Now that we know how the executeSale instruction works, let's discuss the three trade scenarios in which the executeSale instruction is executed in different ways:

  1. "Buying" at list price: This is the case when a user places a bid for a listed asset, at the listed amount itself. In such cases, the bid and the executeSale instructions are executed in the same transaction, and thus the bidder effectively "buys" the asset.


  • Alice lists an asset A for 5 SOL. This creates a Sell Order for asset A.
  • Bob notices the listing and places a bid of 5 SOL for the asset A. This creates a Buy Order for asset A.
  • This enables the marketplace to place a bid on the asset and execute the sale in the same transaction, in practice allowing Bob to "buy" asset A.
  1. "Selling" at bid price: This is the case when a user, interested in an unlisted asset, places a bid on it. If the asset owner now lists the asset for the bid amount, the list and the executeSale instructions are executed in the same instruction, and thus the lister effectively "sells" the asset at the requested price.


  • Bob places a bid of 5 SOL for an unlisted asset A. This creates a Buy Order for asset A.
  • Alice notices the bid and lists the asset A for 5 SOL. This creates a Sell Order for asset A.
  • This enables the marketplace to list the asset and execute the sale in the same transaction, in practice allowing Alice to "sell" asset A.
  1. Lister agreeing to a bid: This is the case when the executeSale instruction is executed independently, after a Buy Order and a Sell Order exist for a given asset.


  • Alice lists an asset A for 5 SOL. This creates a Sell Order for asset A.
  • Bob places a bid of 5 SOL for asset A, unaware of Alice's listing. This creates a Buy Order for asset A.
  • Alice notices the matching bid and executes the sale.

Auctioning Fungible Assets

So far, we've talked about exchanging assets using an Auction House account, but we've not dug into what type of assets can be exchanged that way. The most popular assets that can be listed in an Auction House are Non-Fungible Tokens (NFTs).

However, these are not the only assets that can benefit from the Auction House program. In fact, an asset can be any SPL Token so long as it has a Metadata account attached to its Mint account. If you'd like to know more about SPL Token and Metadata accounts, you can read more about this in the overview of our Token Metadata program.

Buying asset using a custom SPL Token

In the examples showcased above, we've used SOL as the exchange currency to discuss how the Auction House program works. But SOL is not the only currency that can be configured for exchanging assets. The Auction House program allows marketplaces to configure any SPL-token to act as their currency.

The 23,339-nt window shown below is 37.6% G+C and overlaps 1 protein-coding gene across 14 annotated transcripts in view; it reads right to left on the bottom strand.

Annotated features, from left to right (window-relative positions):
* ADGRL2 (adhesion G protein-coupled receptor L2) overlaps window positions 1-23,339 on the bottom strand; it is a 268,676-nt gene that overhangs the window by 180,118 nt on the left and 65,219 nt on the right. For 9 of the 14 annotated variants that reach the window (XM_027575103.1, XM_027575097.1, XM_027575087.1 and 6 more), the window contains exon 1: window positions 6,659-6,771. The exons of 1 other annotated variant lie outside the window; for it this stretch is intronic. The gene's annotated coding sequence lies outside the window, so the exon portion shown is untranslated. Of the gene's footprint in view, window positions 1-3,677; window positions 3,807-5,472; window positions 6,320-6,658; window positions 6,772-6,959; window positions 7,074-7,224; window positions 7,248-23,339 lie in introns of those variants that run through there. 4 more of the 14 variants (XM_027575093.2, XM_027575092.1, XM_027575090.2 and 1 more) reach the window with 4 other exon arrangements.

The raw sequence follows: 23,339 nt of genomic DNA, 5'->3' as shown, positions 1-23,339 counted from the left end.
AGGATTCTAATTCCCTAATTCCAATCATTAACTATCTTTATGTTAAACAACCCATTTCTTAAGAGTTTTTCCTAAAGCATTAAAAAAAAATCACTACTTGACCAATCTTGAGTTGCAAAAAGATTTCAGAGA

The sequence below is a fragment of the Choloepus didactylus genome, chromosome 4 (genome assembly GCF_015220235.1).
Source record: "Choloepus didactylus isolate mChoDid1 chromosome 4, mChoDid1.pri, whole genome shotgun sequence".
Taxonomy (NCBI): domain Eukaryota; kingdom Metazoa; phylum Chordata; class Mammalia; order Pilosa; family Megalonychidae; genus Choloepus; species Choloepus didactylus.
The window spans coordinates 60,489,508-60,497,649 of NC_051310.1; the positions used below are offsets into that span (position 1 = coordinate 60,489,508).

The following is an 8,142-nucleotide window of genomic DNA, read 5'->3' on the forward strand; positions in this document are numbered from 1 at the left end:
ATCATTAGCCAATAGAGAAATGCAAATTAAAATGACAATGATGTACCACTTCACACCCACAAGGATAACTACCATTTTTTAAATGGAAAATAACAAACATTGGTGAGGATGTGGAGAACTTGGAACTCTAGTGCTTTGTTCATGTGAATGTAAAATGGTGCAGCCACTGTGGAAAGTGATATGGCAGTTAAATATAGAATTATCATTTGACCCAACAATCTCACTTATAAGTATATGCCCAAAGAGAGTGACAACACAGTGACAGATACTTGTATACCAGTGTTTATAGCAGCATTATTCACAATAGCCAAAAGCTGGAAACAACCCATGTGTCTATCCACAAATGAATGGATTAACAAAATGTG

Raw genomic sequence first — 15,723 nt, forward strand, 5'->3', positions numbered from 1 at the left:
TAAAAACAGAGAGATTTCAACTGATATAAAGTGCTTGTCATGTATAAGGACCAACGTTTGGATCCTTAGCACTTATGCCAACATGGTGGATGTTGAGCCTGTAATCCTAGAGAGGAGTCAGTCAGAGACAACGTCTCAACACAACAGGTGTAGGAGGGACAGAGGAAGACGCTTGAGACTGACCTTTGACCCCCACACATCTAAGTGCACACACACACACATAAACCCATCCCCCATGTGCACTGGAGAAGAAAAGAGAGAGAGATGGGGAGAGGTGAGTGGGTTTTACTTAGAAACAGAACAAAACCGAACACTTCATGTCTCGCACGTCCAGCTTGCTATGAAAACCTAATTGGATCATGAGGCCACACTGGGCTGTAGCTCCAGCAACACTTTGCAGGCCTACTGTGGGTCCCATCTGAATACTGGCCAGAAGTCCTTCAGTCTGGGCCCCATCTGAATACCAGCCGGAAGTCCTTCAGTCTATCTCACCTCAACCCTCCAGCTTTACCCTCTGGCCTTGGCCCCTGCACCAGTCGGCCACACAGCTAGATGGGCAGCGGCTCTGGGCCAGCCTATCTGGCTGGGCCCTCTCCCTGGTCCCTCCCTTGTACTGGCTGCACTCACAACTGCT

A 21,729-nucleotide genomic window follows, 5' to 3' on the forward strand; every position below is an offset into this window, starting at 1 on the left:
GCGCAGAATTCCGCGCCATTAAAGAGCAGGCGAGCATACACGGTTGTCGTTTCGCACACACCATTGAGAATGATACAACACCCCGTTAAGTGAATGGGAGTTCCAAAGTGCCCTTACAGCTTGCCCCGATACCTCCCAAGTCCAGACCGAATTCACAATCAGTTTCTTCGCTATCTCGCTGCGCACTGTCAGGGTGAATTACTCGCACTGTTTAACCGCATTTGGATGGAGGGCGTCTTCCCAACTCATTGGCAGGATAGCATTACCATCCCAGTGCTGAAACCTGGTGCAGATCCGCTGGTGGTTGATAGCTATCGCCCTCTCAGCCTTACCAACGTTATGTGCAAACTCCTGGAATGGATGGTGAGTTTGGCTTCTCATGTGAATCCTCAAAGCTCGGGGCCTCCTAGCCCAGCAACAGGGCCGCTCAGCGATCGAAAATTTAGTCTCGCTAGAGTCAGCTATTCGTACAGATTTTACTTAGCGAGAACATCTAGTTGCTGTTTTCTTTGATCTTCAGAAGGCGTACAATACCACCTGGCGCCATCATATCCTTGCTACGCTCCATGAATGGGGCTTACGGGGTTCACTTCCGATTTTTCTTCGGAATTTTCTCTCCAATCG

This can be achieved by setting the treasuryMint parameter in the Auction House account to the mint account of the SPL-token of your liking.

Custom Order Matching

When we were discussing Trade States, there was a third Trade State which was shown in the Trade State diagram: the FreeSellerTradeState. What's the utility of this Trade State?

During the introduction to the Auction House program, we briefly discussed how Auction House can be used by marketplaces to provide their own custom logic on how assets should be exchanged. This is where the FreeSellerTradeState comes in.

When a buyer intentionally lists their asset for a price of 0 SOL / SPL-tokens, the FreeSellerTradeState is generated. The Auction House can then change the sale price to match a matching bid that is greater than 0. This allows the Auction House to do complicated order matching to find the best price for the seller and the marketplaces can write their own custom logic to do this order matching.


All of the auctions we've seen so far have one thing in common. They are, what we call, Double Auctions. That is, they are un-timed auctions where buyers and sellers, bid and list until they find a common ground. However, there are several other forms of auctions such as English auctions and Dutch auctions which have become popular in the Solana ecosystem. The Auction House implementation is purposefully designed with instant sales in mind and does not offer other auction types out-of-the-box.

Auctioneer is a customized contract type, written by the user, that uses the composability pattern of Auction House to control an individual Auction House account.

To enable an Auctioneer instance on an Auction House, it must first be explicitly delegated. This Auctioneer instance will then be able to intercept most of the Auction House instructions in order to inject its own custom logic. Metaplex also provides some Auctioneer implementations like Timed Auctions. We will talk about this in greater detail in later pages of this documentation.

Next steps

On this page, we have gone through the very basics of the Auction House protocol and the power it possesses. There is a lot more that the Auction House is capable of.

We'll start by listing various libraries that can be used to get started with this program:

We will proceed to dive deeper into the Auction House settings and how to manage Auction House instances:

Once we understand the basics of Auction House, we can begin to learn how to trade assets on Auction House powered marketplaces:

We will also explore how to track listings, bids and sales on Auction Houses and how to fetch them:

Additional Reading Material